Cynical Synapse

Wed, 02 Sep 2009

Dillon’s Public Employee Healthcare Plan—Tilting at Windmills?

Filed under: Budget, Business, Economy, Government, Michigan, Politics — cynicalsynapse @ 11:27 pm

Andy Dillon (D-Redford Twp), Speaker of Michigan's House of Representatives.

Don’t get me wrong. Michigan House Speaker Andy Dillon’s proposal for public employee healthcare pooling warrants due dilligence and more than careful consideration. Problem is, it’s not relevant to the current budget crisis. Any savings to be realized are at least a year down the road, if not more. Although the idea’s been around for a while, the introduction of a bill by Dillon (D-Redford Twp) now is, at best, poor timing. We’re not hearing anything on budget negotitions from the State House or Governor’s office.

Speaker Dillon claims his plan will save Michigan $900 million a year, but there are plenty of skeptics, including fellow Democrats. But even if the plan doesn’t save as advertised, it’s still a move in the righ direction.

A recent study concluded Michigan pays more for health insurance than nearby states for public employees. Here are the details.

What the bill would do:

  • Allow the state to develop a selection of plans for public employees
  • Create a pool into which all public employees pay a premium to fund the program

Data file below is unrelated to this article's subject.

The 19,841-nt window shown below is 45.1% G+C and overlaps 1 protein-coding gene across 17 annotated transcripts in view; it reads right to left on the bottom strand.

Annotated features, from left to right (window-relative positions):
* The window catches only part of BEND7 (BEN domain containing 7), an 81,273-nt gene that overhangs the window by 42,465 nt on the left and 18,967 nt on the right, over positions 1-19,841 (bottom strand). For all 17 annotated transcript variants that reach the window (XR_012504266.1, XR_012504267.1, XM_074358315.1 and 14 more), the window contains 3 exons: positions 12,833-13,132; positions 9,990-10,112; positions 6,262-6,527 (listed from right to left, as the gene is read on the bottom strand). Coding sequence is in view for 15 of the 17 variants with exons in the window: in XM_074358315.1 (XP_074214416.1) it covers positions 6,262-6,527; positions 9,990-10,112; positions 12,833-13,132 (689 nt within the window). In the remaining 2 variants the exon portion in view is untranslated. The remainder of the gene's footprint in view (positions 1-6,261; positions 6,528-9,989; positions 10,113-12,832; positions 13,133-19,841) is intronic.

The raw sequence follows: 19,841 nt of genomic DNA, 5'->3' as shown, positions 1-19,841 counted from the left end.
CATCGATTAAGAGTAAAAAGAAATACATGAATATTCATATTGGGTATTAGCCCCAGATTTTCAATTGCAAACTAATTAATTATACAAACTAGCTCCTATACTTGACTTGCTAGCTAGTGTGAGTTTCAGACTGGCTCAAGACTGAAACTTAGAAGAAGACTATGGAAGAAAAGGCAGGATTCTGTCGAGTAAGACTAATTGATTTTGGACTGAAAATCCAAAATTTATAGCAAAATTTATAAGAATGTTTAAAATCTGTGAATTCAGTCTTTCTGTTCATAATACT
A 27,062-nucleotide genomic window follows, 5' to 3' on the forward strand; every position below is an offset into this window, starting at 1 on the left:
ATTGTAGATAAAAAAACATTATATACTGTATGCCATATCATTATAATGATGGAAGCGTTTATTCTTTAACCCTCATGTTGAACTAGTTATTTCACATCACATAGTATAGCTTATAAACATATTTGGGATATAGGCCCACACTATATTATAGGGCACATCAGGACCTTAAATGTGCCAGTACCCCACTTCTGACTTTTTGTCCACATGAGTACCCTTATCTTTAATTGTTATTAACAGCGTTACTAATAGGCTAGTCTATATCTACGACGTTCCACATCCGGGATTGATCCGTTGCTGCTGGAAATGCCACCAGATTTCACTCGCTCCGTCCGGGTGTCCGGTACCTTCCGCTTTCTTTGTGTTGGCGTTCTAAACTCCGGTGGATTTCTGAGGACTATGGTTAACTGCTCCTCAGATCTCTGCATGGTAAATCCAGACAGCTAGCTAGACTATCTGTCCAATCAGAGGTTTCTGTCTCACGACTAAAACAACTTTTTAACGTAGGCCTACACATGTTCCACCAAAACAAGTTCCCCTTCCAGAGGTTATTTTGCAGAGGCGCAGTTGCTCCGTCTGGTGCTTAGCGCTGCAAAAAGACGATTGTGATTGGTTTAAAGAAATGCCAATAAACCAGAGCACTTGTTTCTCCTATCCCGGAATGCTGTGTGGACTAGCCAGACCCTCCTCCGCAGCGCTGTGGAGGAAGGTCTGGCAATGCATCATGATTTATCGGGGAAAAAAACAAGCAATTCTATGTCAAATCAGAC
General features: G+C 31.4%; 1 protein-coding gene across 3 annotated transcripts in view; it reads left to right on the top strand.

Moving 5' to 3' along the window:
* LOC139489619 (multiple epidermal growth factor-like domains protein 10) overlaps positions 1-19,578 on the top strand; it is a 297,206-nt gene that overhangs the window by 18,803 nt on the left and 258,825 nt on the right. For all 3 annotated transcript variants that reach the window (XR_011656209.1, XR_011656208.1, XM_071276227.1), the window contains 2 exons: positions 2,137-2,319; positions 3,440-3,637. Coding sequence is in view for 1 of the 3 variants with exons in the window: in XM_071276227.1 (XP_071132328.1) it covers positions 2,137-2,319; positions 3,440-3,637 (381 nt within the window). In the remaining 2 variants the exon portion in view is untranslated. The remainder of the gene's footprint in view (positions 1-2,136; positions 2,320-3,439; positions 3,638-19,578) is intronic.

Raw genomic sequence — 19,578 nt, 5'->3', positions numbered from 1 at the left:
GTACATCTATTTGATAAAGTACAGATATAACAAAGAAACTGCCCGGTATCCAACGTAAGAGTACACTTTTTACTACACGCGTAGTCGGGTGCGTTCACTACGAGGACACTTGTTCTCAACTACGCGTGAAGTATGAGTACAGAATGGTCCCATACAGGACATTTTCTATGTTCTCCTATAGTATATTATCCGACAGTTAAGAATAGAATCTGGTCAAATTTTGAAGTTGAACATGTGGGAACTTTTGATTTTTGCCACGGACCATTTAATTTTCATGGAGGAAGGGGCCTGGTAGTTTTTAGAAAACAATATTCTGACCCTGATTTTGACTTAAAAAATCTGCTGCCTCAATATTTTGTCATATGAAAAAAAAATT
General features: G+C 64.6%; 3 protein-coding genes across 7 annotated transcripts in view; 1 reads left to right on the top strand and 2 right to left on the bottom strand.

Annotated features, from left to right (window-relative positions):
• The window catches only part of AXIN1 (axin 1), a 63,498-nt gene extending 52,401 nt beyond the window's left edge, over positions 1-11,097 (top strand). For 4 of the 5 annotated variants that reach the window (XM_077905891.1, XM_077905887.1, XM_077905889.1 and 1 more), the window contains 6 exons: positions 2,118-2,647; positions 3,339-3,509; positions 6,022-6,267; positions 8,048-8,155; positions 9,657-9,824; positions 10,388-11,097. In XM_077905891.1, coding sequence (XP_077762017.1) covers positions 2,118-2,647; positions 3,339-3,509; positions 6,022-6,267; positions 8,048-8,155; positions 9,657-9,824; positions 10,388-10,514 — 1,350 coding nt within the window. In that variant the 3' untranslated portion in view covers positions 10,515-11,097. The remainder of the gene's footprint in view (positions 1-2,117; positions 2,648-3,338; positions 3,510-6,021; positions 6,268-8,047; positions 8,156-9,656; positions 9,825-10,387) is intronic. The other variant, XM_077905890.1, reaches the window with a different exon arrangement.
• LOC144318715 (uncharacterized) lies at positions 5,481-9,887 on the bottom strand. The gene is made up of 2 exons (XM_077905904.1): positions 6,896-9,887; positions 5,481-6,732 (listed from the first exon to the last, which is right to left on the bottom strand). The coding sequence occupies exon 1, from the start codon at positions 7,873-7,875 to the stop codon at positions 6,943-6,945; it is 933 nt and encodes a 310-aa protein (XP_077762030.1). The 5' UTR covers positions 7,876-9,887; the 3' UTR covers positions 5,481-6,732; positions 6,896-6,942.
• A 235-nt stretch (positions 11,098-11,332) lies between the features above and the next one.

• Establish a 13 member board to represent unions, employees, and the state
  • Increase employee shares of high-end plans

What the bill would not do:

  • Pre-empt existing collective bargaining agreements
  • Impose specific health care plans or pick insurance companies
  • Eliminate union’s ability to negotiate terms of health care
  • Determine the cost of the program

Dillon claims the plan will save big money by emphasizing wellness and prevention programs.

Not surprisingly, school administrators support Dillon’s proposal while unions—particulary the Michigan Education Associaton (MEA)—opppose the plan. The MEA cooked the numbers to justify their own over-priced insurance plan, the Michigan Education Special Services Association (MESSA). An affiliate of MEA, MESSA currently covers the majority of Michigan’s teachers. If Vicksburg’s case is representative, MESSA’s costs of $14,898 for family coverage are 15% higher than the private sector’s midwest average of $13,255.

If Dillon’s plan does nothing more than save $1,000 per head in insurance costs, it will be well worth it. Never mind his claim for nearly a billion in savings.

%d bloggers like this: